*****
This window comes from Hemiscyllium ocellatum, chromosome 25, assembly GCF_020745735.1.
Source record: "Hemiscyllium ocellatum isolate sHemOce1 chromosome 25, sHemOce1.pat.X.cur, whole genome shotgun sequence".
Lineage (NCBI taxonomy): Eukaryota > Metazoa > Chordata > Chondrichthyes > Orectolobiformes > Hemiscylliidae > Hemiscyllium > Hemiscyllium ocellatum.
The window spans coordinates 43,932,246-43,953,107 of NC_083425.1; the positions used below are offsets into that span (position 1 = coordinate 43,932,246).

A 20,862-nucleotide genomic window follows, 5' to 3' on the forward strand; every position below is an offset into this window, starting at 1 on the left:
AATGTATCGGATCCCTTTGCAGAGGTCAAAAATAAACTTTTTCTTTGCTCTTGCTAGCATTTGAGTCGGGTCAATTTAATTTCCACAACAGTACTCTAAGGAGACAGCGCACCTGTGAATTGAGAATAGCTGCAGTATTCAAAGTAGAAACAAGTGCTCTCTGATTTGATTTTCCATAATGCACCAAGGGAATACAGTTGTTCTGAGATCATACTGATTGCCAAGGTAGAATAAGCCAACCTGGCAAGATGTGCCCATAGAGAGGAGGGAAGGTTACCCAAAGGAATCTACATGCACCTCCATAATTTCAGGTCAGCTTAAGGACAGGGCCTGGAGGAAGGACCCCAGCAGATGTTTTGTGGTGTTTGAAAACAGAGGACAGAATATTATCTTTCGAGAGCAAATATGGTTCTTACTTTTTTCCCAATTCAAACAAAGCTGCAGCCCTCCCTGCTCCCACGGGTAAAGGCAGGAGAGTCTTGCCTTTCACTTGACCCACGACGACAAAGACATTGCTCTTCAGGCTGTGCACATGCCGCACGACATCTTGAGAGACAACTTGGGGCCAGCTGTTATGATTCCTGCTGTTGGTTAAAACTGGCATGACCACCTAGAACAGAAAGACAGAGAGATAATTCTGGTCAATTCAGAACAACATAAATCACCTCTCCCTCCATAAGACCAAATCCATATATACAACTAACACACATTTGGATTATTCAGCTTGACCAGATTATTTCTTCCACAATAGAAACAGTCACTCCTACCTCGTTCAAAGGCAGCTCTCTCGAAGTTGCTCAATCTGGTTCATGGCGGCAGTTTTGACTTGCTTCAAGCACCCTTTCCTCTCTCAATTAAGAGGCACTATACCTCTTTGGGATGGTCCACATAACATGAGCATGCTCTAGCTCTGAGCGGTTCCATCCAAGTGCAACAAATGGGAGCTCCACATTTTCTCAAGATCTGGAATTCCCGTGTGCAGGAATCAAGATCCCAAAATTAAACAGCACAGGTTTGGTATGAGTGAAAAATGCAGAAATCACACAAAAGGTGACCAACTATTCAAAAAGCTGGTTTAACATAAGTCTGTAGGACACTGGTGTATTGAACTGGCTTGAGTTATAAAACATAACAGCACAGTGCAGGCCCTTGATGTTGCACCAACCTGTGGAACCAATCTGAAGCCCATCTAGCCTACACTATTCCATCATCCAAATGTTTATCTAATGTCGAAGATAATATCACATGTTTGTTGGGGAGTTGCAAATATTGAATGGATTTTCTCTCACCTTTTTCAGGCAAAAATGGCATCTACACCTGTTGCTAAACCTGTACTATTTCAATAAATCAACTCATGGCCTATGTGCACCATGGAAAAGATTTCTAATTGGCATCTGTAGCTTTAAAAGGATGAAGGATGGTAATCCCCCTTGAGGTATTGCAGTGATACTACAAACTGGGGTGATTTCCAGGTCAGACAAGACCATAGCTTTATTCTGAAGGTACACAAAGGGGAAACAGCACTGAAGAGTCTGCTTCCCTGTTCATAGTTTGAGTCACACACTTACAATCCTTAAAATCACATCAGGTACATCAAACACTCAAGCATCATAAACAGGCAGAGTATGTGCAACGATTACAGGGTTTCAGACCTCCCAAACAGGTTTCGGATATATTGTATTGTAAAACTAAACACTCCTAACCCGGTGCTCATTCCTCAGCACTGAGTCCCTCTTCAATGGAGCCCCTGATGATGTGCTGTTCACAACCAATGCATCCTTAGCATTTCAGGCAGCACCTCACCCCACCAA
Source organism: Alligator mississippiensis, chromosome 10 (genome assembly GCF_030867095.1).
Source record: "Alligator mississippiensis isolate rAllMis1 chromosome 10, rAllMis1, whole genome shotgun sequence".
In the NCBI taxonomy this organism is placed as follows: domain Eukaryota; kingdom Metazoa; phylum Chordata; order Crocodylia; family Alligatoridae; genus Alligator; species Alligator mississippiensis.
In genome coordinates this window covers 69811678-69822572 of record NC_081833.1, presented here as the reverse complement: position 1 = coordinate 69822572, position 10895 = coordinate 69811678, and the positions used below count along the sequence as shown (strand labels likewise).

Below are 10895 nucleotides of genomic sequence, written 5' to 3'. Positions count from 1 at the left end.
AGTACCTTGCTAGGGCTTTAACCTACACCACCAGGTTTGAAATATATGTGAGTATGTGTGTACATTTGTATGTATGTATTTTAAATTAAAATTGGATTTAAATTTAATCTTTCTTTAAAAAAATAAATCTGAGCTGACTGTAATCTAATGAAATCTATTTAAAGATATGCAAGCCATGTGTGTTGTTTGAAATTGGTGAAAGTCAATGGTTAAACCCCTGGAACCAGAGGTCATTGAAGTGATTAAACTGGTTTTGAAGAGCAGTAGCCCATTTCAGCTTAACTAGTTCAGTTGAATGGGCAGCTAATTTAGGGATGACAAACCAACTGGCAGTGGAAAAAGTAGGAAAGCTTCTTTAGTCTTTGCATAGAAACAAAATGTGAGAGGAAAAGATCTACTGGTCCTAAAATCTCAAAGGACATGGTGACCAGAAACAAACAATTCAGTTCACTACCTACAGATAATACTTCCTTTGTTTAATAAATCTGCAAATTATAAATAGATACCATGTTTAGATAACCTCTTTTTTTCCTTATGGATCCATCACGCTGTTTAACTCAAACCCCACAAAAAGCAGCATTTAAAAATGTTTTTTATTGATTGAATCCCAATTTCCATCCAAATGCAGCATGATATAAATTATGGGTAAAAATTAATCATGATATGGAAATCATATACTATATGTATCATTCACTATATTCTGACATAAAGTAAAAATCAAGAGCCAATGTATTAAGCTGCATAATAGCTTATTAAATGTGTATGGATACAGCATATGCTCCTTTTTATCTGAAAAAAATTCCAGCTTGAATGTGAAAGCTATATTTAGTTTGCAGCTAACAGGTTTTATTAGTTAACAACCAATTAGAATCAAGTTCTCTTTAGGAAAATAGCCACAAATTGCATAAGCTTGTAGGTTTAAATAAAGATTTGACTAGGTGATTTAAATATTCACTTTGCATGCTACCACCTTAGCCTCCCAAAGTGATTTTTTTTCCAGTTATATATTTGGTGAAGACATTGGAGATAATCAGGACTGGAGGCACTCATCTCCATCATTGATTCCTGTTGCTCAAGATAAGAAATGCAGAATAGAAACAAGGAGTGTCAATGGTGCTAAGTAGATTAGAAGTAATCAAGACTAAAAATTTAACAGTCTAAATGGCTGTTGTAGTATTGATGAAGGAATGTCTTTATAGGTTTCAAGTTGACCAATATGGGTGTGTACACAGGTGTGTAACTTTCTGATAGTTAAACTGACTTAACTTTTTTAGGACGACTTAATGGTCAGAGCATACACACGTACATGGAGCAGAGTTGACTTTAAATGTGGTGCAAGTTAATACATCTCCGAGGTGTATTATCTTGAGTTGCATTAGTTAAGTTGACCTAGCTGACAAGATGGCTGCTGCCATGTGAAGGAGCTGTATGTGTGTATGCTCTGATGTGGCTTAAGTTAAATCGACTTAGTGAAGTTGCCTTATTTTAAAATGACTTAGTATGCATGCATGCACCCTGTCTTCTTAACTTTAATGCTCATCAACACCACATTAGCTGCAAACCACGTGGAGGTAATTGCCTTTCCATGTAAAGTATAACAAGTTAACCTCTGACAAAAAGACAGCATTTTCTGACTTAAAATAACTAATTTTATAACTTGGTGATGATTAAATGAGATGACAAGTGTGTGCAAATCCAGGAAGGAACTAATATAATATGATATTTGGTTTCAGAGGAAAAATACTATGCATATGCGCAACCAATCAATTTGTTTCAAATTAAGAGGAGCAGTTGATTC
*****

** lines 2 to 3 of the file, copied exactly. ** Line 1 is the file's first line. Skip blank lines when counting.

Source record: "Hemiscyllium ocellatum isolate sHemOce1 chromosome 25, sHemOce1.pat.X.cur, whole genome shotgun sequence".
Lineage (NCBI taxonomy): Eukaryota > Metazoa > Chordata > Chondrichthyes > Orectolobiformes > Hemiscylliidae > Hemiscyllium > Hemiscyllium ocellatum.